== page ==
Race policy and civil rights, according to Murakawa, thus became a lever for dealing with black criminality: Southern race-conservatives, pointing to the lack of race riots in the South, argued that civil rights actually increased black crime, because they made black people freer to follow their true criminal desires. The arguments race-liberals marshaled for civil rights were no more based in an ethics of equality: increased racial justice, politicians argued, would mean decreased psychological, economic and social damage to black people, and thus decreased black crime and unrest for the people who mattered.
In the immediate aftermath of World War II, lynching became an international scandal and disgrace, recognized as such by Europeans with an intimate knowledge of fascism. Northern liberals, who had begun to consolidate black votes through the New Deal, saw racial terrorism as a vital electoral issue. Truman thus went about attacking lynching, but framed it as a crime issue, treating each lynching as its own arbitrary and singular act of racial prejudice. And as white race riots and lynchings were often committed under the protection of police and Southern Democrats, federal courts, federal oversight and federal police funding and training became a way to rein in local racist influence and protect black people from extra-legal violence. Thus we encounter the titular first civil right: the right to safety from extralegal (white) violence.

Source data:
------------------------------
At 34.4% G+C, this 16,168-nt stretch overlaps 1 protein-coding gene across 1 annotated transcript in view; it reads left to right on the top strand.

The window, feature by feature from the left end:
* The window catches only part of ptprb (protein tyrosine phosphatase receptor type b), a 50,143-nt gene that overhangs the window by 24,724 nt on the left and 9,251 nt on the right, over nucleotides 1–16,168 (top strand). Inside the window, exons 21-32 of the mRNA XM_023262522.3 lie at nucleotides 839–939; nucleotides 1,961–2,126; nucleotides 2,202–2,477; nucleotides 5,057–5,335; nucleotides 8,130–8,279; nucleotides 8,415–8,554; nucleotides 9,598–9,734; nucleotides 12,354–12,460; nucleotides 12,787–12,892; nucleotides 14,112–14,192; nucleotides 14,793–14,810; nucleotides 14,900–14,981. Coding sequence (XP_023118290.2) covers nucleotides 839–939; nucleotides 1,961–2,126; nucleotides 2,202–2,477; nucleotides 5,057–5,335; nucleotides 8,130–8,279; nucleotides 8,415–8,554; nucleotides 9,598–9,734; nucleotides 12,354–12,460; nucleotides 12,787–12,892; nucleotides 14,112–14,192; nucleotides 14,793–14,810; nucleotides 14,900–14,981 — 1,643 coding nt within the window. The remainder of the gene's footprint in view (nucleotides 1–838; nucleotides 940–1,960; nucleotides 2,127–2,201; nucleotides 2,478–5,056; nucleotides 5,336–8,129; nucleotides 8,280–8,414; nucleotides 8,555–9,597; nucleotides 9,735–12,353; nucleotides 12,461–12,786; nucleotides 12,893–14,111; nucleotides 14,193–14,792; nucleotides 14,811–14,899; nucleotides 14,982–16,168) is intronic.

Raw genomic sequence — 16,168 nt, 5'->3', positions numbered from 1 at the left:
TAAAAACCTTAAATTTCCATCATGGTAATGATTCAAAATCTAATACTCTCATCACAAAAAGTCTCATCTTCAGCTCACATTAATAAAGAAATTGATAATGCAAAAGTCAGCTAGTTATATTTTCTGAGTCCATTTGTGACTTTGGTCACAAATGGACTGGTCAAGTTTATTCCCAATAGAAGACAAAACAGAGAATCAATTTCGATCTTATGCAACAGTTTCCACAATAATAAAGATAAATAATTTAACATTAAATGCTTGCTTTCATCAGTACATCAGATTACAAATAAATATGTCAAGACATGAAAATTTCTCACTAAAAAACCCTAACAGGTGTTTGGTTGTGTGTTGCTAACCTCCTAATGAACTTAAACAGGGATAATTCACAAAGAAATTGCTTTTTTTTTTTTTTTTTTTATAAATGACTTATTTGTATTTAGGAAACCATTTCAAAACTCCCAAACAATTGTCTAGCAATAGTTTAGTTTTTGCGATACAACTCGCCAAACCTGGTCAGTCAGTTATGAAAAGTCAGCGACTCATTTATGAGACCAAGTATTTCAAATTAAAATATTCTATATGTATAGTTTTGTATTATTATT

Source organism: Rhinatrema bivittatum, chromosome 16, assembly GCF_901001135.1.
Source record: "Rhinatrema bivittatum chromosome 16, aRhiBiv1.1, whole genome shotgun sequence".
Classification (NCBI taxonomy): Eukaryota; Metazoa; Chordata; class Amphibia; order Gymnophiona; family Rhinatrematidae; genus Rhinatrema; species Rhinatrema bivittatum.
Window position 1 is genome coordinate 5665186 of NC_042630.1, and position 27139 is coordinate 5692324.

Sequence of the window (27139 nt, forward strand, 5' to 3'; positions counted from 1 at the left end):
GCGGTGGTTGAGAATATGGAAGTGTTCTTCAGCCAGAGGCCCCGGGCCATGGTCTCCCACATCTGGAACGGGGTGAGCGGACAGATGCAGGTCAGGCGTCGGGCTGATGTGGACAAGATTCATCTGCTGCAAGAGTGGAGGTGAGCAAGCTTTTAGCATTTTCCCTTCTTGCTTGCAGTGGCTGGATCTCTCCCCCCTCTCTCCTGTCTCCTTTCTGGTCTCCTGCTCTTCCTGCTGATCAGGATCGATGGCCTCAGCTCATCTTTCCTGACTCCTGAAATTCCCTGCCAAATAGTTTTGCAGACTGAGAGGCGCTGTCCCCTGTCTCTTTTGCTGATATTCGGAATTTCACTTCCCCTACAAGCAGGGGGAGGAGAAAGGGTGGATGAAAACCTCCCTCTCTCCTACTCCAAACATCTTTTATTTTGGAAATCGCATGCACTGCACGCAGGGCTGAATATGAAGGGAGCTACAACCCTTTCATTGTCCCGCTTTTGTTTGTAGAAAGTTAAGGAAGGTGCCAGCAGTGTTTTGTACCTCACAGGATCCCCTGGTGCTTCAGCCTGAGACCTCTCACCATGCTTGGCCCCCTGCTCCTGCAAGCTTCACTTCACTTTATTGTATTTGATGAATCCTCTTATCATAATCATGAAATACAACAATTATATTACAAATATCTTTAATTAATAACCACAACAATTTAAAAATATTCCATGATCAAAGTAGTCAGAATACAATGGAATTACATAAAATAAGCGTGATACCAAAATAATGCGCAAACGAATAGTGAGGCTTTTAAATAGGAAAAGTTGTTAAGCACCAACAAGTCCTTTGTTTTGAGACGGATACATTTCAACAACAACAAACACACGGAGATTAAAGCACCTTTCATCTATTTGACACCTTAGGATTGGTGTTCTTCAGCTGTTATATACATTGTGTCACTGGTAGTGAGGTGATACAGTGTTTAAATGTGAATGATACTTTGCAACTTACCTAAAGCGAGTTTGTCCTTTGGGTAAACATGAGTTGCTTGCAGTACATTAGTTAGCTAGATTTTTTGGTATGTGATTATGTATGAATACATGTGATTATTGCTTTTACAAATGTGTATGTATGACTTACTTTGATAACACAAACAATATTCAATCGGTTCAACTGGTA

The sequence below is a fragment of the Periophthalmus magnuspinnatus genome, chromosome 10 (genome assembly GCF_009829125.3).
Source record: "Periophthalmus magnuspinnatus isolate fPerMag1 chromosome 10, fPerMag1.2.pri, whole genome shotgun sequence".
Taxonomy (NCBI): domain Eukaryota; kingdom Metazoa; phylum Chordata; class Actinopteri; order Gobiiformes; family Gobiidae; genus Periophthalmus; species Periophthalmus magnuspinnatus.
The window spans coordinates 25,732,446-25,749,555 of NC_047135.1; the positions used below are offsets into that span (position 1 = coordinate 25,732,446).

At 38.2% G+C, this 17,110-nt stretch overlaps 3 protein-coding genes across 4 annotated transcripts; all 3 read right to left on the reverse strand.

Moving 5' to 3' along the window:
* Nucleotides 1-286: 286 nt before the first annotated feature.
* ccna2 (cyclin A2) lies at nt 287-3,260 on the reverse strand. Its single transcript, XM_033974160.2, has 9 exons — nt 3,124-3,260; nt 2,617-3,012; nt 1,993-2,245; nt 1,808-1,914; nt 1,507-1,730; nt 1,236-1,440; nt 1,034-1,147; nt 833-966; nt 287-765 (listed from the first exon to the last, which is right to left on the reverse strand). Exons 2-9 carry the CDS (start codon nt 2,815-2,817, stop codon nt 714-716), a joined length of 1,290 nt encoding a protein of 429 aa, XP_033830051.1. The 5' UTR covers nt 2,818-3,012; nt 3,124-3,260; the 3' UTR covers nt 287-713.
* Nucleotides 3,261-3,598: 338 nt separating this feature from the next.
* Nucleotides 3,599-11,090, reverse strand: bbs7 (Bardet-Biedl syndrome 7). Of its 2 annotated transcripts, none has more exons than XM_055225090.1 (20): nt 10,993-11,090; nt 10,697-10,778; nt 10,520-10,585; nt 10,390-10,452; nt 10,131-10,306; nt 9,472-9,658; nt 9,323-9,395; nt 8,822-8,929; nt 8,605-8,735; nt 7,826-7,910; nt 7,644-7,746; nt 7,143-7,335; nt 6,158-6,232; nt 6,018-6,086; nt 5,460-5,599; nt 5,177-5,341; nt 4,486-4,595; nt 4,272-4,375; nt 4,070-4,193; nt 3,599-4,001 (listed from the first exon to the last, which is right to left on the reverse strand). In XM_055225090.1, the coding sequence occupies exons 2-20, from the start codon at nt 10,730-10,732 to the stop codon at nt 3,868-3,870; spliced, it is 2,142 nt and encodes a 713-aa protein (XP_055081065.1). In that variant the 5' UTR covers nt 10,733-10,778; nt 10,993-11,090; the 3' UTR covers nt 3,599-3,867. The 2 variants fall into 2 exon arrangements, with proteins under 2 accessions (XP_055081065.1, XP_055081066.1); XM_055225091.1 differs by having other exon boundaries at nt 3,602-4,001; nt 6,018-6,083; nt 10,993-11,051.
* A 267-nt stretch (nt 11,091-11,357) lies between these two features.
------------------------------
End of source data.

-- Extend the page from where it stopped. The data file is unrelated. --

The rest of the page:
The brilliant insight of Murakawa’s book is to locate today’s enforcement of white supremacy in the tool devised by liberals for “solving” the problem of violent, extralegal racism:
Liberal law-and-order translated international battles against colonialism and genocidal racial violence into an agenda of procedural fairness, race-neutral machinery, and formal equality. Race liberals…set out to corrrect the lawlessness, not the lethality, of racial violence. In this sense, the fight for racially just law-and-order was already lost.